Deriving from builtin types with limited instances and Extending FAQ 6.6 
Author Message
 Deriving from builtin types with limited instances and Extending FAQ 6.6

Hi,

FAQ 6.6 is:

Quote:
> 6.6. Why can't I derive a class from built-in types (e.g. lists or files)?
> As of python 2.2, you can derive from built-in types. For previous versions, the answer is:
> This is caused by the relatively late addition of (user-defined) classes to the language -- the implementation framework doesn't easily allow it. See the answer to question 4.2 for a work-around. This may be fixed in the (distant) future.

However, this is incomplete.

 >>> class A(int): pass
 ...

Great, this one works, and can be very useful.

 >>> class A(bool): pass
 ...
Traceback (most recent call last):
  File "<stdin>", line 1, in ?
TypeError: type 'bool' is not an acceptable base type

Why doesn't this one work, I wondered when I first saw it. I found an
answer: BooleanType has limited instances, as has NoneType. However:

 >>> class A(iter): pass
 ...
Traceback (most recent call last):
  File "<stdin>", line 1, in ?
TypeError: cannot create 'builtin_function_or_method' instances

This one doesn't work either. The error message seems reasonable,
becuase 'class A(map)' won't work either. However, what is exactly
the difference with 'class A(int)'? I can also try:

 >>> def f(): yield 1
 ...
 >>> class A(f().__class__): pass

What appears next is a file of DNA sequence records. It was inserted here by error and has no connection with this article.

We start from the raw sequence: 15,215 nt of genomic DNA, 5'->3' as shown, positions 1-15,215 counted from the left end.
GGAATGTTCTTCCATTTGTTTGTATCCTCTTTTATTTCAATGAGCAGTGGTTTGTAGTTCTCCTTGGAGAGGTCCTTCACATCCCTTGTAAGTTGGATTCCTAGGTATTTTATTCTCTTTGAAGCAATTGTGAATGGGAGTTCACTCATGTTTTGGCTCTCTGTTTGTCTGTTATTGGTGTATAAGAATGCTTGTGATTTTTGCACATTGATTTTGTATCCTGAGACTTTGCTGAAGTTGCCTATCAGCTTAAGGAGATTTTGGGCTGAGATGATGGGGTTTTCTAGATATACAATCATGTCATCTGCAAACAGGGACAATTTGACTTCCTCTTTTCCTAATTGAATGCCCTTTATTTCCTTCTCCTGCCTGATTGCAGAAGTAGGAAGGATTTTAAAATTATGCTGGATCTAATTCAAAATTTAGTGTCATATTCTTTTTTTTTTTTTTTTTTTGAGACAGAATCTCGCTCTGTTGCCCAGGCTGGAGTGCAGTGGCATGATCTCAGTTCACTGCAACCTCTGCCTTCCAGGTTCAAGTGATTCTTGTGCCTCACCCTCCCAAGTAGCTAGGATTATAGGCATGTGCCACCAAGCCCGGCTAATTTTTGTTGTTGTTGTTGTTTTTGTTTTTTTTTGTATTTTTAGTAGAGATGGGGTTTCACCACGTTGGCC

...
Traceback (most recent call last):
  File "<stdin>", line 1, in ?
TypeError: type 'generator' is not an acceptable base type

This offers no solution.  Of course, a real-life example
is always difficult to give, but the design is unclear to me. The
same is true for deriving for FunctionType. Another thing which
doesn't seem consequent to me:

 >>> class A(int, list): pass
 ...
Traceback (most recent call last):
  File "<stdin>", line 1, in ?
TypeError: multiple bases have instance lay-out conflict

Why not consider both int and list as classes, and simply apply
the rules for multiple-inheritance, although it may have strange
consequences? The design is unclear for me, and the FAQ is very
incomplete.

May this be fixed in the (distant) future?

yours,
Gerrit.

--
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        http://www.*-*-*.com/ ~gerrit/
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Thu, 28 Jul 2005 04:34:15 GMT  
 Deriving from builtin types with limited instances and Extending FAQ 6.6
   ...

Quote:
>  >>> class A(iter): pass
>  ...
> Traceback (most recent call last):
>   File "<stdin>", line 1, in ?
> TypeError: cannot create 'builtin_function_or_method' instances

> This one doesn't work either. The error message seems reasonable,
> becuase 'class A(map)' won't work either. However, what is exactly
> the difference with 'class A(int)'? I can also try:
>>> type(iter)

<type 'builtin_function_or_method'>
Quote:
>>> type(map)

<type 'builtin_function_or_method'>

Quote:
>>> type(int)
<type 'type'>
>>> type(list)
<type 'type'>

This is exactly the difference: you can inherit from a TYPE (if
that type is designed to allow inheritance, and says so among
the flags in its C-level structure) but you can never inherit
from a FUNCTION.

Alex



Thu, 28 Jul 2005 23:19:41 GMT  
 
 [ 2 post ] 

 Relevant Pages 

1. Deriving from builtin types with limited instances and Extending FAQ 6.6

2. Limitations to subclassing builtin types (FAQ 6.6)

3. Instance data, CVF 6.6 COM Server application

4. Derived types with derived types with allocatables

5. Derived-type subcomponents of derived type

6. FYI: Extended Tcl and Tcl 6.6 / Tk 3.1

7. Array.extend versus instance.extend

8. Type conversions forced by derived type: alternative?

9. Deriving abstract types from abstract types

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11. Derived types containing components of PRIVATE type

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